Dad of London Bridge victim says 'hardest thing' was telling his other son after pulling him out of the pub

THE heartbroken dad of London Bridge terror attack victim Jack Merritt has said the "hardest thing" was pulling his other son out the pub to tell him his brother had been killed.

Jack, 25, was murdered along with Saskia Jones, 23, by convicted terrorist Usman Khan as they attended the Learning Together conference on prisoner rehabilitation at the Fishmongers' Hall on Friday last week.


The 28-year-old, armed with two knives and wearing a fake suicide vest, was tackled by members of the public, including ex-offenders from the conference, before he was shot dead by police.

In an emotional interview with Sky News, Jack's dad David, 54, told of the devastating moment he learned his son had been caught up in the terror attack.

He recalled: "When I got home my wife was driving my car into the drive which seemed a bit odd and she came out and she was just beside herself saying 'we've got to go to London, we've got to go to London.'

"And I said 'why have we got to go to London?' And she said 'because Jack has been involved in this incident at London Bridge.'"

He said his wife had been contacted by somebody and it was believed Jack had been stabbed.

David said: "We got a taxi and went to the Royal London Hospital and waited and then we were told at about 11.45pm…they confirmed he'd been killed."

'HARDEST THING'

David, from Cottenham in Cambridgeshire, then told of the horrendous moment he had to break the heartbreaking news to his other son, who was out drinking with pals.

He said: "When we got to Cambridge we had to go and meet our son who had been working and was having a drink with his friends in a pub and we had to get him out of the pub and tell him…he didn't know. We didn't want to tell him over the phone.

"We went and got him and we had to tell him that his brother had died which was probably the hardest thing I've had to do so far."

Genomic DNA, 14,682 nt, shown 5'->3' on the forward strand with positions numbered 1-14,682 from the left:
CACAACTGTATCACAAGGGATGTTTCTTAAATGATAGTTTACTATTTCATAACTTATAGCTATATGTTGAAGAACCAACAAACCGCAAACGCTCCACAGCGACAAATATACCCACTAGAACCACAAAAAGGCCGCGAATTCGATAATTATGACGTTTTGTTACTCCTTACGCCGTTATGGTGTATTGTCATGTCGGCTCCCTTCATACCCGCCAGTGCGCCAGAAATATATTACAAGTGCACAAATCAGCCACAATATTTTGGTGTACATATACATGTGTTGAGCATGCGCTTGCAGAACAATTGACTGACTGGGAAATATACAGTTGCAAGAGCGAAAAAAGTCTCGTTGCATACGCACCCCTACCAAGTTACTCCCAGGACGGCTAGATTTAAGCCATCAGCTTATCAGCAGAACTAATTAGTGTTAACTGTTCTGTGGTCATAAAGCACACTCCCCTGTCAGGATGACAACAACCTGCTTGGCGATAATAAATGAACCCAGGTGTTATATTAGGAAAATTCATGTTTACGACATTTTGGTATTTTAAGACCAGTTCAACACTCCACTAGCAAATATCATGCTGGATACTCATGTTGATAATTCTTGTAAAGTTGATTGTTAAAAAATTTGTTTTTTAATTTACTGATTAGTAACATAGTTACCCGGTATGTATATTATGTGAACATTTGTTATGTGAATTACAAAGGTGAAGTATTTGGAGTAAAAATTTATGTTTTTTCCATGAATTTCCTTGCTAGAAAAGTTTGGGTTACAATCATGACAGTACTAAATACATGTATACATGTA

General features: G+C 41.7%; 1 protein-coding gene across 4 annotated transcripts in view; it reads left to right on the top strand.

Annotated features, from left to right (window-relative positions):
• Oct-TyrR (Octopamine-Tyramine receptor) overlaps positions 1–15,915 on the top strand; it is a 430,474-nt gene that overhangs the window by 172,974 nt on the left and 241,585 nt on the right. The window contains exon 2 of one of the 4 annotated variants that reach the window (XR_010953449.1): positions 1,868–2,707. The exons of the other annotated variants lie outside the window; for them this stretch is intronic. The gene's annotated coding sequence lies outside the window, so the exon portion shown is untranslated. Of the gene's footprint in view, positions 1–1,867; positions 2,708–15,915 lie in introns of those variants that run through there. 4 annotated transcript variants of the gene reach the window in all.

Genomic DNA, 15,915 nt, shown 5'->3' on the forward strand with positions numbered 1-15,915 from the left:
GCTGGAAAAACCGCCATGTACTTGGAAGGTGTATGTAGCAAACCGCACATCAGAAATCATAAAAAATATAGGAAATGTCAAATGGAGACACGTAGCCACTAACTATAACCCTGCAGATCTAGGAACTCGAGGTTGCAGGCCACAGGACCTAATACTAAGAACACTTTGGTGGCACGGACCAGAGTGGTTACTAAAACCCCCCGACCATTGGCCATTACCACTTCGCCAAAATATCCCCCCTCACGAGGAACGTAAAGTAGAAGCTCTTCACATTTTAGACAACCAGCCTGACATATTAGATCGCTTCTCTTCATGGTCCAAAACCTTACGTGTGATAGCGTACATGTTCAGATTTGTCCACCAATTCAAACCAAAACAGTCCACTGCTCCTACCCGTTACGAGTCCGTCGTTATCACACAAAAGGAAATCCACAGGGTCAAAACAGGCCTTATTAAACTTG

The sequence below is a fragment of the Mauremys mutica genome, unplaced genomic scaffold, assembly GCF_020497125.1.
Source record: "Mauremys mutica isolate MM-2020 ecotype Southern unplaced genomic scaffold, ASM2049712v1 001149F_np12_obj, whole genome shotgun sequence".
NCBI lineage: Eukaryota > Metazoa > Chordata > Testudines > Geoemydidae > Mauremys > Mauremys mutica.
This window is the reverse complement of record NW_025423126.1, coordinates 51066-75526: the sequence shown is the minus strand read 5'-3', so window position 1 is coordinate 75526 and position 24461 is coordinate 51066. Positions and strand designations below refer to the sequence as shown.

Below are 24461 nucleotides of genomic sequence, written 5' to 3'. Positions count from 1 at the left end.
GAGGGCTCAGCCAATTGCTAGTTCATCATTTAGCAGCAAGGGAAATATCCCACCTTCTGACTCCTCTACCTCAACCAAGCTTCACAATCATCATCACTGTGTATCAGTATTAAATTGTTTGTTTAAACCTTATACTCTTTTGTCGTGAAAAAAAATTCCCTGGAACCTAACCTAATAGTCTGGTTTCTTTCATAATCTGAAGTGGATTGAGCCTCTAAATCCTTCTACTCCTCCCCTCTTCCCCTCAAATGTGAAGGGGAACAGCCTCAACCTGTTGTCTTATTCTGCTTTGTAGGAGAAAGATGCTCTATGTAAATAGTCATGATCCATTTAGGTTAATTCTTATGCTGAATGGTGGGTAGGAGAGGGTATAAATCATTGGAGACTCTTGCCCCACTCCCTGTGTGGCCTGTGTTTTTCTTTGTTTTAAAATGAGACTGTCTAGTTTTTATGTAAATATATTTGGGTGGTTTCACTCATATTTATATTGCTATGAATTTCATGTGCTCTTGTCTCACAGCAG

Jack, a course counsellor for Learning Together, knew the terrorist through his rehabilitation work.

David said: "He did know Usman. It makes it more unbelievable because I can't imagine how someone who had been befriended and helped by someone like Jack could then in a fairly calculating way kill them.

"The only person responsible for what he did is him."

'BORIS VERY OFFENSIVE'

David also hit out at politicians, including the Prime Minister, for trying to make "make political capital" from his son's death.

He told Sky News: "What was required was a dignified approach whereby the politicians would express their condolences to the people affected and would then get on with campaigning in the election. It wasn't an election issue.

"Where most of us were seeing a tragedy unfolding before our eyes, instead of seeing a tragedy, Boris Johnson saw an opportunity and went on the offensive.

"He saw an opportunity to score some points in the election.

"I had to say something. I found him very offensive, there was no reference to us, there was no attempt to contact us or discuss it with us."

He added: "If anyone has a right to say something about this situation, then it's me and it's family. We have lost Jack. Jack can't speak for himself anymore."

Mr Johnson sought to blame Labour for the early release of convicted terrorist Khan.

He claimed Khan, who was freed automatically halfway through a 16-year jail sentence, was on the streets because of laws introduced by a "leftie government" and has committed to changing sentencing law.

A spokesman for Mr Johnson said: "The Prime Minister has expressed his deepest condolences to Mr Merritt for his tragic loss – an experience no family should have to go through.

"The PM's view remains it is 'extraordinary and wrong' that Khan had been released halfway through his prison sentence and has long argued that sentencing should be tougher for violent and extremist offenders."





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